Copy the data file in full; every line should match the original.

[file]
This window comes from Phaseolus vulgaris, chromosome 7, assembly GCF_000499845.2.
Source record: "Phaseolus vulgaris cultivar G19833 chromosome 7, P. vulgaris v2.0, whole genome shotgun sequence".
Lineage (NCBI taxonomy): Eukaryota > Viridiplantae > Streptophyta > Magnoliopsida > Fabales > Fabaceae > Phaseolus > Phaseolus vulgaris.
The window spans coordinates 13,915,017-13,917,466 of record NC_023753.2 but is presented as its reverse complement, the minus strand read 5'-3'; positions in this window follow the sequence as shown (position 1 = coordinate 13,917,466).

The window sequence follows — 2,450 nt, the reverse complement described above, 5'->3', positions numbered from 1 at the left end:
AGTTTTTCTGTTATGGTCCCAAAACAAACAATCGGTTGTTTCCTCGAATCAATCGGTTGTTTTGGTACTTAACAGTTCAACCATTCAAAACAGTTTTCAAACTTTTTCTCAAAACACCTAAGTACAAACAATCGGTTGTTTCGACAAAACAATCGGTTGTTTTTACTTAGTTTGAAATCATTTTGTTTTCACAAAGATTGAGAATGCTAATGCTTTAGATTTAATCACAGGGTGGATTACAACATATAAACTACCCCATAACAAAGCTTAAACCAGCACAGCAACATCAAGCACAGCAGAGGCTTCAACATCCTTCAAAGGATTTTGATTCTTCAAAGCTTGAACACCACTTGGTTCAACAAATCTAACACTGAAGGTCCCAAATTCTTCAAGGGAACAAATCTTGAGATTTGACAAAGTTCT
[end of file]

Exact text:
This window comes from Phaseolus vulgaris, chromosome 7, assembly GCF_000499845.2.
Source record: "Phaseolus vulgaris cultivar G19833 chromosome 7, P. vulgaris v2.0, whole genome shotgun sequence".
Lineage (NCBI taxonomy): Eukaryota > Viridiplantae > Streptophyta > Magnoliopsida > Fabales > Fabaceae > Phaseolus > Phaseolus vulgaris.
The window spans coordinates 13,915,017-13,917,466 of record NC_023753.2 but is presented as its reverse complement, the minus strand read 5'-3'; positions in this window follow the sequence as shown (position 1 = coordinate 13,917,466).

The window sequence follows — 2,450 nt, the reverse complement described above, 5'->3', positions numbered from 1 at the left end:
AGTTTTTCTGTTATGGTCCCAAAACAAACAATCGGTTGTTTCCTCGAATCAATCGGTTGTTTTGGTACTTAACAGTTCAACCATTCAAAACAGTTTTCAAACTTTTTCTCAAAACACCTAAGTACAAACAATCGGTTGTTTCGACAAAACAATCGGTTGTTTTTACTTAGTTTGAAATCATTTTGTTTTCACAAAGATTGAGAATGCTAATGCTTTAGATTTAATCACAGGGTGGATTACAACATATAAACTACCCCATAACAAAGCTTAAACCAGCACAGCAACATCAAGCACAGCAGAGGCTTCAACATCCTTCAAAGGATTTTGATTCTTCAAAGCTTGAACACCACTTGGTTCAACAAATCTAACACTGAAGGTCCCAAATTCTTCAAGGGAACAAATCTTGAGATTTGACAAAGTTCT